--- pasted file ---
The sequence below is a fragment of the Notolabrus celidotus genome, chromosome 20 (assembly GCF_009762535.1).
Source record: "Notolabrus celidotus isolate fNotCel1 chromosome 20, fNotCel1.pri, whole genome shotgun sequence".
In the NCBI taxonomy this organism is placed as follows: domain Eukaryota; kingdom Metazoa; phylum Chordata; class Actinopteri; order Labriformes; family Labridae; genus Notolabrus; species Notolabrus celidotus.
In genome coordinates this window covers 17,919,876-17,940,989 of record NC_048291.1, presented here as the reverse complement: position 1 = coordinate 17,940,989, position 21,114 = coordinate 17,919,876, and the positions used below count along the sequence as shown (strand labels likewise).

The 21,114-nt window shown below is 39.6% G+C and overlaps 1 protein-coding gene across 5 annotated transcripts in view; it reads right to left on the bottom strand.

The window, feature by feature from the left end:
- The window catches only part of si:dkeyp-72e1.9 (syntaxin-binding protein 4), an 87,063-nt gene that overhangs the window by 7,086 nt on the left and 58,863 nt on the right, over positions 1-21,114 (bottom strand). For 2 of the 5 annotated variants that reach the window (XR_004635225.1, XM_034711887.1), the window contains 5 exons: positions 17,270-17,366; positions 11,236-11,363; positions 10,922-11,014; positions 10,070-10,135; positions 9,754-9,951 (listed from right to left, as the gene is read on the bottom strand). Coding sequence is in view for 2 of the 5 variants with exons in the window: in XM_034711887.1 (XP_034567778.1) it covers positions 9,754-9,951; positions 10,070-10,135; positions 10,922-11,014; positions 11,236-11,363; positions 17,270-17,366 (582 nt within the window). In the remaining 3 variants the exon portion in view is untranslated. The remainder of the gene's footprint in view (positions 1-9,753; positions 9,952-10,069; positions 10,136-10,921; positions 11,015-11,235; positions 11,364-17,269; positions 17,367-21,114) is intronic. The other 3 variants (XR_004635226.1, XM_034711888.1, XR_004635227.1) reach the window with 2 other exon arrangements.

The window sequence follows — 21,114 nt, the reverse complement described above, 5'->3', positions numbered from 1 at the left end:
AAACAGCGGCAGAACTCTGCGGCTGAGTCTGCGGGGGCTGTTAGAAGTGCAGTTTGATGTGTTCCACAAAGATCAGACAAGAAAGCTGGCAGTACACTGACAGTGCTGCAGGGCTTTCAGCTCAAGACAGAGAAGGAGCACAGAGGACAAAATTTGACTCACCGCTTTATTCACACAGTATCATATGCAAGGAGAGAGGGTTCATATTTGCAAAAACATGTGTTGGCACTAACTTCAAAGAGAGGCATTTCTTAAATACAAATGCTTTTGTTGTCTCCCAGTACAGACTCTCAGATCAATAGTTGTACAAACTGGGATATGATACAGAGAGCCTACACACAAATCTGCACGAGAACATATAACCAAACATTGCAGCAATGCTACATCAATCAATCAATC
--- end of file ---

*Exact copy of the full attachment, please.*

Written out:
The sequence below is a fragment of the Notolabrus celidotus genome, chromosome 20 (assembly GCF_009762535.1).
Source record: "Notolabrus celidotus isolate fNotCel1 chromosome 20, fNotCel1.pri, whole genome shotgun sequence".
In the NCBI taxonomy this organism is placed as follows: domain Eukaryota; kingdom Metazoa; phylum Chordata; class Actinopteri; order Labriformes; family Labridae; genus Notolabrus; species Notolabrus celidotus.
In genome coordinates this window covers 17,919,876-17,940,989 of record NC_048291.1, presented here as the reverse complement: position 1 = coordinate 17,940,989, position 21,114 = coordinate 17,919,876, and the positions used below count along the sequence as shown (strand labels likewise).

The 21,114-nt window shown below is 39.6% G+C and overlaps 1 protein-coding gene across 5 annotated transcripts in view; it reads right to left on the bottom strand.

The window, feature by feature from the left end:
- The window catches only part of si:dkeyp-72e1.9 (syntaxin-binding protein 4), an 87,063-nt gene that overhangs the window by 7,086 nt on the left and 58,863 nt on the right, over positions 1-21,114 (bottom strand). For 2 of the 5 annotated variants that reach the window (XR_004635225.1, XM_034711887.1), the window contains 5 exons: positions 17,270-17,366; positions 11,236-11,363; positions 10,922-11,014; positions 10,070-10,135; positions 9,754-9,951 (listed from right to left, as the gene is read on the bottom strand). Coding sequence is in view for 2 of the 5 variants with exons in the window: in XM_034711887.1 (XP_034567778.1) it covers positions 9,754-9,951; positions 10,070-10,135; positions 10,922-11,014; positions 11,236-11,363; positions 17,270-17,366 (582 nt within the window). In the remaining 3 variants the exon portion in view is untranslated. The remainder of the gene's footprint in view (positions 1-9,753; positions 9,952-10,069; positions 10,136-10,921; positions 11,015-11,235; positions 11,364-17,269; positions 17,367-21,114) is intronic. The other 3 variants (XR_004635226.1, XM_034711888.1, XR_004635227.1) reach the window with 2 other exon arrangements.

The window sequence follows — 21,114 nt, the reverse complement described above, 5'->3', positions numbered from 1 at the left end:
AAACAGCGGCAGAACTCTGCGGCTGAGTCTGCGGGGGCTGTTAGAAGTGCAGTTTGATGTGTTCCACAAAGATCAGACAAGAAAGCTGGCAGTACACTGACAGTGCTGCAGGGCTTTCAGCTCAAGACAGAGAAGGAGCACAGAGGACAAAATTTGACTCACCGCTTTATTCACACAGTATCATATGCAAGGAGAGAGGGTTCATATTTGCAAAAACATGTGTTGGCACTAACTTCAAAGAGAGGCATTTCTTAAATACAAATGCTTTTGTTGTCTCCCAGTACAGACTCTCAGATCAATAGTTGTACAAACTGGGATATGATACAGAGAGCCTACACACAAATCTGCACGAGAACATATAACCAAACATTGCAGCAATGCTACATCAATCAATCAATC